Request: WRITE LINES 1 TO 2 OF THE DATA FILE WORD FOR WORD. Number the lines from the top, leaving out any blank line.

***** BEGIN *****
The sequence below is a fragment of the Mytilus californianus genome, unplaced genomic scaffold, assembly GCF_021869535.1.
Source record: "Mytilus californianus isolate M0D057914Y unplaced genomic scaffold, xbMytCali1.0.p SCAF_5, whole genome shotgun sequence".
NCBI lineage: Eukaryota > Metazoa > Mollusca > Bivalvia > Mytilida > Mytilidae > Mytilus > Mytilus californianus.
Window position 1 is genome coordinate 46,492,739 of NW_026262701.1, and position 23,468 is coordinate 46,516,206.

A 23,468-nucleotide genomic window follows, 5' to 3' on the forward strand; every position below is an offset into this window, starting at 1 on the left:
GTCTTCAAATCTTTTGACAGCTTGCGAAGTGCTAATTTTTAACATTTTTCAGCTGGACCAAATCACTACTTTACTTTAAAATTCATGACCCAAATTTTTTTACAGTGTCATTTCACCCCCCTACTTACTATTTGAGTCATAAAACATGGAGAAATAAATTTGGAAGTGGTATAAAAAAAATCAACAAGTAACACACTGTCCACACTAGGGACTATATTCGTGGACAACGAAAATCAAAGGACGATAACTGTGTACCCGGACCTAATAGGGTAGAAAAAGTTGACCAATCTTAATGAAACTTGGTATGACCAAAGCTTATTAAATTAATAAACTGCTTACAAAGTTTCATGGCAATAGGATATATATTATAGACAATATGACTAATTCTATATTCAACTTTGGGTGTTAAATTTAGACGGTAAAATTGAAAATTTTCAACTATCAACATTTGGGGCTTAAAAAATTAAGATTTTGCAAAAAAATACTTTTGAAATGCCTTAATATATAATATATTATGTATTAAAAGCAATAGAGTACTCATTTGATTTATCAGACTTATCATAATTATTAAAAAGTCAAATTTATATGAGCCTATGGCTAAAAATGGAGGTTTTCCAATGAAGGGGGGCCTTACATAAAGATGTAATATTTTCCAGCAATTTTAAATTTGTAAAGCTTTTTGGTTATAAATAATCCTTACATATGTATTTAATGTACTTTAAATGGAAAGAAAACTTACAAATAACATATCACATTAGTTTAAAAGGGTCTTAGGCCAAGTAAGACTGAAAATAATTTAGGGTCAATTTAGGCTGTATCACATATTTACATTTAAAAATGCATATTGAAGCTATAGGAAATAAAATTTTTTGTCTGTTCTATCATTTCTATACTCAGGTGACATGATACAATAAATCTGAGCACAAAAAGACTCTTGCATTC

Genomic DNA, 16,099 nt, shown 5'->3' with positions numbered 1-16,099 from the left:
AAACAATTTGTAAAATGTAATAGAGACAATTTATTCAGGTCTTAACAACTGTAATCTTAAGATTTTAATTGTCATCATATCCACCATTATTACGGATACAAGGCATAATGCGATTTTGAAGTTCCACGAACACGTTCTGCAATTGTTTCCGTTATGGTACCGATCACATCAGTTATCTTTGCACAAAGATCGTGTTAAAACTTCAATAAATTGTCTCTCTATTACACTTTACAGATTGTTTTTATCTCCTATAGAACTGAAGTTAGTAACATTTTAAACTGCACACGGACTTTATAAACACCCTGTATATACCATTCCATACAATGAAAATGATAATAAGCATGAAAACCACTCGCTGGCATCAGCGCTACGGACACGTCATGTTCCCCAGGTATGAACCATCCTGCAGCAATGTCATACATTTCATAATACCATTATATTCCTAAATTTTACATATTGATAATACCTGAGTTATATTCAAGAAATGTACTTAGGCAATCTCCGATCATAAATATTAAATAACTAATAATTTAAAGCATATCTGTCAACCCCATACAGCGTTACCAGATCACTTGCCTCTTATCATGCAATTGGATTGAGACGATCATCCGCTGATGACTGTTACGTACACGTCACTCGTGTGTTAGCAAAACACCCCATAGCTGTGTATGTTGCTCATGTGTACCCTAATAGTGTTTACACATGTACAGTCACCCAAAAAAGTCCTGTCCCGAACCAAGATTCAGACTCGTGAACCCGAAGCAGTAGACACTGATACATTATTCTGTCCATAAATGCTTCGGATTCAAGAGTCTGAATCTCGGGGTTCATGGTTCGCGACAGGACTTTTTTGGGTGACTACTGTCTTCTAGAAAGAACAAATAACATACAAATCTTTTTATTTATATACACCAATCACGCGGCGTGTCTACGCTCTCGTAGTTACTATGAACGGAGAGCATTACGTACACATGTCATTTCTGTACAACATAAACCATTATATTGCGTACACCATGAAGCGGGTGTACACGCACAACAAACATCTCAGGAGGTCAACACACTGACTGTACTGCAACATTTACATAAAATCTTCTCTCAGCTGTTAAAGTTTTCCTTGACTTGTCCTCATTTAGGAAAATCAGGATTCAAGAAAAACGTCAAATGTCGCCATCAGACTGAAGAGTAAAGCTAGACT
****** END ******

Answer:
The sequence below is a fragment of the Mytilus californianus genome, unplaced genomic scaffold, assembly GCF_021869535.1.
Source record: "Mytilus californianus isolate M0D057914Y unplaced genomic scaffold, xbMytCali1.0.p SCAF_5, whole genome shotgun sequence".